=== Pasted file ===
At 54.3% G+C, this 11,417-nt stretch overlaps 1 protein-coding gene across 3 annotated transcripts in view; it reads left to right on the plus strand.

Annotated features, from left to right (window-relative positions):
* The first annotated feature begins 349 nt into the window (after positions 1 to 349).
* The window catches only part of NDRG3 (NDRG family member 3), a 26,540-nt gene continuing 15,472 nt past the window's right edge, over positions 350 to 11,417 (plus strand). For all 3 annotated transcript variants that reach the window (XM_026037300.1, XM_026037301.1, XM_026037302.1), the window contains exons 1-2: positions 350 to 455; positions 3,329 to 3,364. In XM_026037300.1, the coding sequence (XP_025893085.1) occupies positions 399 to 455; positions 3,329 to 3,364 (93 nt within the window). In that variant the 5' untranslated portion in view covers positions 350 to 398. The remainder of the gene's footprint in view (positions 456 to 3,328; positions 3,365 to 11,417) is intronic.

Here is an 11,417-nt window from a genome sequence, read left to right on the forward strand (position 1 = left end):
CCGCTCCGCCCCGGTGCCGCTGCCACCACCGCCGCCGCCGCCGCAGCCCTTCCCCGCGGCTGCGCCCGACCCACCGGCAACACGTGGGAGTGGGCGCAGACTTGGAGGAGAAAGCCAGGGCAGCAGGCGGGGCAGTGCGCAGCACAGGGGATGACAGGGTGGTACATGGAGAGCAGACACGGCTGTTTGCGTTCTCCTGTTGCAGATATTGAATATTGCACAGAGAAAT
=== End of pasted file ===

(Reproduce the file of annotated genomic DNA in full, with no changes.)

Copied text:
At 54.3% G+C, this 11,417-nt stretch overlaps 1 protein-coding gene across 3 annotated transcripts in view; it reads left to right on the plus strand.

Annotated features, from left to right (window-relative positions):
* The first annotated feature begins 349 nt into the window (after positions 1 to 349).
* The window catches only part of NDRG3 (NDRG family member 3), a 26,540-nt gene continuing 15,472 nt past the window's right edge, over positions 350 to 11,417 (plus strand). For all 3 annotated transcript variants that reach the window (XM_026037300.1, XM_026037301.1, XM_026037302.1), the window contains exons 1-2: positions 350 to 455; positions 3,329 to 3,364. In XM_026037300.1, the coding sequence (XP_025893085.1) occupies positions 399 to 455; positions 3,329 to 3,364 (93 nt within the window). In that variant the 5' untranslated portion in view covers positions 350 to 398. The remainder of the gene's footprint in view (positions 456 to 3,328; positions 3,365 to 11,417) is intronic.

Here is an 11,417-nt window from a genome sequence, read left to right on the forward strand (position 1 = left end):
CCGCTCCGCCCCGGTGCCGCTGCCACCACCGCCGCCGCCGCCGCAGCCCTTCCCCGCGGCTGCGCCCGACCCACCGGCAACACGTGGGAGTGGGCGCAGACTTGGAGGAGAAAGCCAGGGCAGCAGGCGGGGCAGTGCGCAGCACAGGGGATGACAGGGTGGTACATGGAGAGCAGACACGGCTGTTTGCGTTCTCCTGTTGCAGATATTGAATATTGCACAGAGAAAT